can apply, the recipients of the Equal Dollars have gross income because when
they receive those dollars they receive something that has value, that can be
used to acquire property or services of comparable value, and that are theirs
to use unfettered by any restrictions or limitations.
When one works through a list of possible exclusions, it’s unreasonable to
conclude that the Equal Dollars are received as a gift. A person who bargains
to receive half of her salary in Equal Dollars isn’t the recipient of a gift.
Filling employee accounts with amounts that the employees can use to acquire
goods or services isn’t the making of a gift because transfers by employers
to or on behalf of employees by statutory definition cannot be gifts.
It’s very difficult to conclude that the receipt of Equal Dollars represent
imputed income, which the
a matter of administrative practice declines to tax and which some theorists
claim isn’t income in the first place, because imputed income situations
involve people doing work for themselves, such as mowing their own lawn or
cooking their own meals.
Consider, for example, the $700 of Equal Dollars received by the
How is that any different from receiving a gift certificate for $700 worth of
services of products at a retail establishment? It isn’t. Professor Deborah
Geier has reached the same conclusion, in “When Helping Hands Have to Pay
Taxes,” an article [a letter to the editor, really — ♇] published on page A24 of the edition of the New York Times.
As for the compliance questions, there aren’t enough facts
John-Hall’s article about a Philadelphia alternative currency plan] to
determine what the organization and the participants are doing. Perhaps the
recipients are reporting income, and perhaps they are not. Whether the
details of the Equal Dollar program fall closer to the barter exchange or
closer to the “Time Dollars” arrangement on the spectrum of “U.S.
currency-free transactions” is unclear, and thus whether the organization
described in John-Hall’s column should be reporting cannot be answered at
this point. The facts of the “Time Dollars” private letter rulings are
sufficiently different from those of the “Equal Dollars” arrangements to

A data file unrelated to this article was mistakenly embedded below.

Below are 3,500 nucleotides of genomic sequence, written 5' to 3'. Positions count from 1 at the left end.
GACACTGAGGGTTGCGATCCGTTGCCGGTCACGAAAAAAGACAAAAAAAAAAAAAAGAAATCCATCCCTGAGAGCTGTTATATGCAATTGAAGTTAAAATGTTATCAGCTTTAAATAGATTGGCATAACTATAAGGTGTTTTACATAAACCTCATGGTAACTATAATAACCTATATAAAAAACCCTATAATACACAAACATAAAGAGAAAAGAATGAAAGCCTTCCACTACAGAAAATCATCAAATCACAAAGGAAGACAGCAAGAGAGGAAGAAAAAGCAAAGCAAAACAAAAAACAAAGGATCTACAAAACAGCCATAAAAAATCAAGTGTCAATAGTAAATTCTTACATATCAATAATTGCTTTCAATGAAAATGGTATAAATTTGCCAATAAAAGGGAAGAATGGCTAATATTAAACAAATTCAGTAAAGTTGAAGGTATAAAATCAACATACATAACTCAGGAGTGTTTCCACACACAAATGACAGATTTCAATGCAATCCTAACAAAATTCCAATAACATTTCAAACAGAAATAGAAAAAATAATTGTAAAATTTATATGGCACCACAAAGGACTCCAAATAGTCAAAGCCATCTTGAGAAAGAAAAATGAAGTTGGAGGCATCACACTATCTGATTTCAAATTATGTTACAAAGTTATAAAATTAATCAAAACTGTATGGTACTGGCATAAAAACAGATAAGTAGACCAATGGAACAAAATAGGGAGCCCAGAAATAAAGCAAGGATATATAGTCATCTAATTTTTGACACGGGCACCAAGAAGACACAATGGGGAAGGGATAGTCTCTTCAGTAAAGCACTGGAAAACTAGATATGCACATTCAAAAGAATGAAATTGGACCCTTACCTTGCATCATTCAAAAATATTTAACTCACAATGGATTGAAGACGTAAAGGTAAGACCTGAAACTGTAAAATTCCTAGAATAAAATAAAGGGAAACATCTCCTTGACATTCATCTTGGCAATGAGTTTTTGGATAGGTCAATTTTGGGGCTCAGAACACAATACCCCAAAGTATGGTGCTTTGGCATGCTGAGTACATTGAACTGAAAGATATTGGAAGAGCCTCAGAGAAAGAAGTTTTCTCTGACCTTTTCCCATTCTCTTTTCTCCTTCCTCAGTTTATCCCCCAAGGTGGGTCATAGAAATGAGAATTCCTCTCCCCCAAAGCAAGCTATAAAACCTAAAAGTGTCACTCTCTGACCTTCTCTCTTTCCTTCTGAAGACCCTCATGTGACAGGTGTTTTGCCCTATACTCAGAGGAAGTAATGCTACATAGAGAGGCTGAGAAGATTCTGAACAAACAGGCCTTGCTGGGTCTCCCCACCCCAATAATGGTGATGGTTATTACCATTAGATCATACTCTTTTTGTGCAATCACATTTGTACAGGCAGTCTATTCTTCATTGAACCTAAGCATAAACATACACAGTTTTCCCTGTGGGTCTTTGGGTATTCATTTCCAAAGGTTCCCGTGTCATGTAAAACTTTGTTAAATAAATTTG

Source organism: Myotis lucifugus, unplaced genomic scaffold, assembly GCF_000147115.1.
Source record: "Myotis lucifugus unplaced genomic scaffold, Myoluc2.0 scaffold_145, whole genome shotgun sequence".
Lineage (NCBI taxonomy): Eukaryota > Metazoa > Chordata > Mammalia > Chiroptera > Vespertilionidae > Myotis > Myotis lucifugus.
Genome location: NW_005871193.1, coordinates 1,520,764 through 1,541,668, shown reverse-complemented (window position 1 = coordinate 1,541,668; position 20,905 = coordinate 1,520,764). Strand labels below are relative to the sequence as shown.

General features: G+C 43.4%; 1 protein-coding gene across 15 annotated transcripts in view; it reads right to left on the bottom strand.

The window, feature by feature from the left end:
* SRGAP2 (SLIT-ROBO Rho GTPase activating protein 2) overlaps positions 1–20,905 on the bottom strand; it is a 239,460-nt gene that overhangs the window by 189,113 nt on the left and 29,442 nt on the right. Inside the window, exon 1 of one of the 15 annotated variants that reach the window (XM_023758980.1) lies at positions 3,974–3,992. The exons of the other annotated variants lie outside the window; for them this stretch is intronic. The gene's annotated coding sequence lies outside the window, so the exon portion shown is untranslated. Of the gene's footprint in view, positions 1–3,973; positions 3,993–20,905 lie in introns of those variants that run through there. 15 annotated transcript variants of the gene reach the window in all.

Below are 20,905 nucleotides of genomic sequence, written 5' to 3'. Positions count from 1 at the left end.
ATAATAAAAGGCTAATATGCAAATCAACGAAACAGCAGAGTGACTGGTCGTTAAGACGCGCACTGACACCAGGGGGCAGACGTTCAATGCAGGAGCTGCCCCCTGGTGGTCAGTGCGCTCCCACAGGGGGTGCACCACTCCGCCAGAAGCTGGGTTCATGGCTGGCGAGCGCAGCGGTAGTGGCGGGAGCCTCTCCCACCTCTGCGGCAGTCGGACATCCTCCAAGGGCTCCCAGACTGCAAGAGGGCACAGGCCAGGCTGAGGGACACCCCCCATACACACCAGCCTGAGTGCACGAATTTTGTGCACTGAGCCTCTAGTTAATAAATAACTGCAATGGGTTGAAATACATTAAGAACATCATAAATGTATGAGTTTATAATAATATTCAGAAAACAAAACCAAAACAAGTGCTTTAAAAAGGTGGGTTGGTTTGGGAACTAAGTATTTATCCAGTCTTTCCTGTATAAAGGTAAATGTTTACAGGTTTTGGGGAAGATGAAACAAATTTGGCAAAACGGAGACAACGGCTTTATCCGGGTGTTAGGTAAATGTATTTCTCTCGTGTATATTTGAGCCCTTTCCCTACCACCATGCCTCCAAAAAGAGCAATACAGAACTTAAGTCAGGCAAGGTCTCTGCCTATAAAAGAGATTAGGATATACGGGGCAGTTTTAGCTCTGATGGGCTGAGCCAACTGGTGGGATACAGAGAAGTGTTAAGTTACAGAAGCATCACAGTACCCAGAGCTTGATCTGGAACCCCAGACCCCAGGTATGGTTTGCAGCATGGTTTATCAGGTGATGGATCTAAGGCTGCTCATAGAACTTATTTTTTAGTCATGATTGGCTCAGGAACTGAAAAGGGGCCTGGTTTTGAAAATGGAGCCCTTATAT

make it risky for someone to reach a conclusion based on the general facts
that fit into a newspaper column. Lurking in the compliance cluster is the
situation that will arise when someone reports Equal Dollars as earned income
in order to qualify for, or increase, the amount of his or her earned income
That’s a good point. If something may be considered income for tax purposes
or may not be, and nobody knows for sure, it might not be the government that
decides to press the point. For some people, it can be economically
advantageous to declare questionable income as “taxable” earned income in
order to qualify for (or enhance) refundable credits.
In some ways, the use of Equal Dollars is tantamount to the creation of a
separate currency system within the economy. So long as Equal Dollars can
circulate only within the limited world that accepts their use, the tax
issues aren’t unlike those arising when a barter exchange or trading club
sets up ways to measure members’ economic positions through devices other
than a national currency. If, however, the use of Equal Dollars or their
equivalent become so widespread that they displace the use of national
currency on a grand scale, the tax issues, especially the policy questions,
will be cast in a totally different light.
Maule thinks that if Congress adopts a laissez-faire attitude
to alternative currencies, people and businesses will come up with all sorts
of ways to recast their income and profits in this way in order to avoid
taxes, which Congress will never tolerate. Alternatively, if Congress crafts
precise rules to limit which sorts of alternative currency transactions are
taxable and which are not, this would just become an invitation for those
businesses that can afford the craftiest lawyers and accountants to monopolize
the alternative currency field (which would destroy anything that is currently
appealing about it).
His prediction: “Ultimately, the Congess needs to deal with these issues.
Unfortunately, it, like most legislatures, usually waits until people sort
things out for themselves, making it more difficult to prescribe sensible
rules because a coalition of those wanting special exceptions, those wanting
transition rules, and those unwilling to change their reporting practices
prevent the legislatures from writing on clean slates.”
Of course what looks like a bug to us is probably considered a feature to
folks on the inside. Why bother going through the process of legislating if
there isn’t a group of entrenched interests with a large financial stake in
the outcome who are willing to spend some money in exchange for influence?